02 February 2008

TDW: Financial Analysis through December 2007

We have analyzed Tidewater's (TDW) preliminary financial results for the quarter that ended on 31 December 2007, which was the third quarter of their fiscal 2008. Tidewater's press release includes all the data we require to compute GCFR gauge scores; however, we still intend to pore through the 10-Q report that the company will submit to the SEC. The formal report could contain additional information relevant to our analysis.

Tidewater claims to own "the worlds largest fleet of vessels serving the global offshore energy industry." Since Tidewater's assets are mobile, the company can shift vessels to the regions where activity is greatest and leasing rates are highest. Once focused on the Gulf of Mexico, international operations comprised almost 80 percent of Tidewater's business in fiscal 2007.

High prices for crude oil and natural gas leads to increased offshore production, which increases the need for maritime services, which, in turn, allows Tidewater to lease more of its vessels and at higher rates. If the economy slows in industrial nations, which is distinct possibility, the demand for energy products would abate, prices would decline, and offshore production would become relatively less attractive. In this scenario, Tidewater might have to cut its lease rates to keep its vessels active.

A similar result would occur simply if too many new vessels are put into operation at the same time. At the Southcoast Energy Conference in December 2007, the Times-Picayune reported that CEO and Chairman Dean Taylor said Tidewater "plans to invest between $300 million and $500 million annually through 2011 to renew its aging vessel fleet, with the hope of taking advantage of the growing opportunities in international markets."

When we analyzed Tidewater after the September quarter, which was the second of their fiscal year, we discovered that the Overall gauge score had declined to 35 points from earlier superlative levels in the 60's and 70's. Of the four individual gauges that fed into September's composite result, Value was the strongest at 13 points. Profitability was weakest at 4 points.

Now, with the available data from the December 2007 quarter, our gauges display the following scores:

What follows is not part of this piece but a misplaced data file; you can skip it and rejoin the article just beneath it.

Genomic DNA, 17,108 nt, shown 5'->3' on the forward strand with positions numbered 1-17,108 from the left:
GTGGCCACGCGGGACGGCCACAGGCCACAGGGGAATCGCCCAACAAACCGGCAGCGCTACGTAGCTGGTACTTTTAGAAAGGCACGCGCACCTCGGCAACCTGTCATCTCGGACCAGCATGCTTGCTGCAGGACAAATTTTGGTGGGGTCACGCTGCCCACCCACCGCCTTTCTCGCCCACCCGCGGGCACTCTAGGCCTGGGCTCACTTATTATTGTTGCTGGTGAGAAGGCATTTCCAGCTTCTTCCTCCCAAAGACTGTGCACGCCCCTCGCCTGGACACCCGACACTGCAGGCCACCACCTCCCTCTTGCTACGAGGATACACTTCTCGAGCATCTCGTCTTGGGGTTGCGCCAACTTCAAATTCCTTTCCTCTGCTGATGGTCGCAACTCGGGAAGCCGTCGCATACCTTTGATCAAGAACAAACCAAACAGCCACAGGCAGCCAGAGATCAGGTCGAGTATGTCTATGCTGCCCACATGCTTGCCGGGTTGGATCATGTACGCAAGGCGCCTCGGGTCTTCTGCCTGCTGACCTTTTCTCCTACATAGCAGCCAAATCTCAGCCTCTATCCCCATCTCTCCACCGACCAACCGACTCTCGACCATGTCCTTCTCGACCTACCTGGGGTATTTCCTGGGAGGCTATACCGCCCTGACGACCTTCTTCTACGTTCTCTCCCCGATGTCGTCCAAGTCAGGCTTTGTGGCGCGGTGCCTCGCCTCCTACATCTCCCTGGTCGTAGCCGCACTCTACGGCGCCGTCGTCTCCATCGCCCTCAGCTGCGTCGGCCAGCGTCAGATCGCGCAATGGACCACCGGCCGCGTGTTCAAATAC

Before we examine the factors that affected each gauge, we will compare the latest quarterly Income Statement to our previously communicated expectations. Please note that the tabular format below, which we use for all analyses, can and often does differ in material respects from company-used formats. A common difference is the classification of income and expenses as Operating and Non-Operating. The standardization is simply for convenience and to facilitate cross-company comparisons.


Dec 2007
Dec 2007
Dec 2006
Op expenses

CGS (1)

Depreciation (31)

SG&A (31)
Operating Income
Other income

Asset sales (2)

Interest, etc.
Pretax income

Income tax

Net Income


1. CGS=Vessel operating costs + Costs of other marine revenues
2. Tidewater considers gains on asset sales to be an operating item.

Revenue fell short of expectations. We forecast Revenue to be 13 percent greater than in the year-earlier quarter, and the actual increase was 9.1 percent. The shortfall can be ascribed to lower vessel utilization rates, worldwide but especially in the U.S., and lower per-day lease rates in the U.S.

However, Operating Expenses as a percentage of Revenue were also lower than we expected, which increased earnings. We thought the Cost of Goods Sold (CGS) would be 51 percent of Revenue, and the actual value was only 47.9 percent. Depreciation and Sales, General, and Administrative (SG&A) expenses were both right on target at 10 percent of Revenue.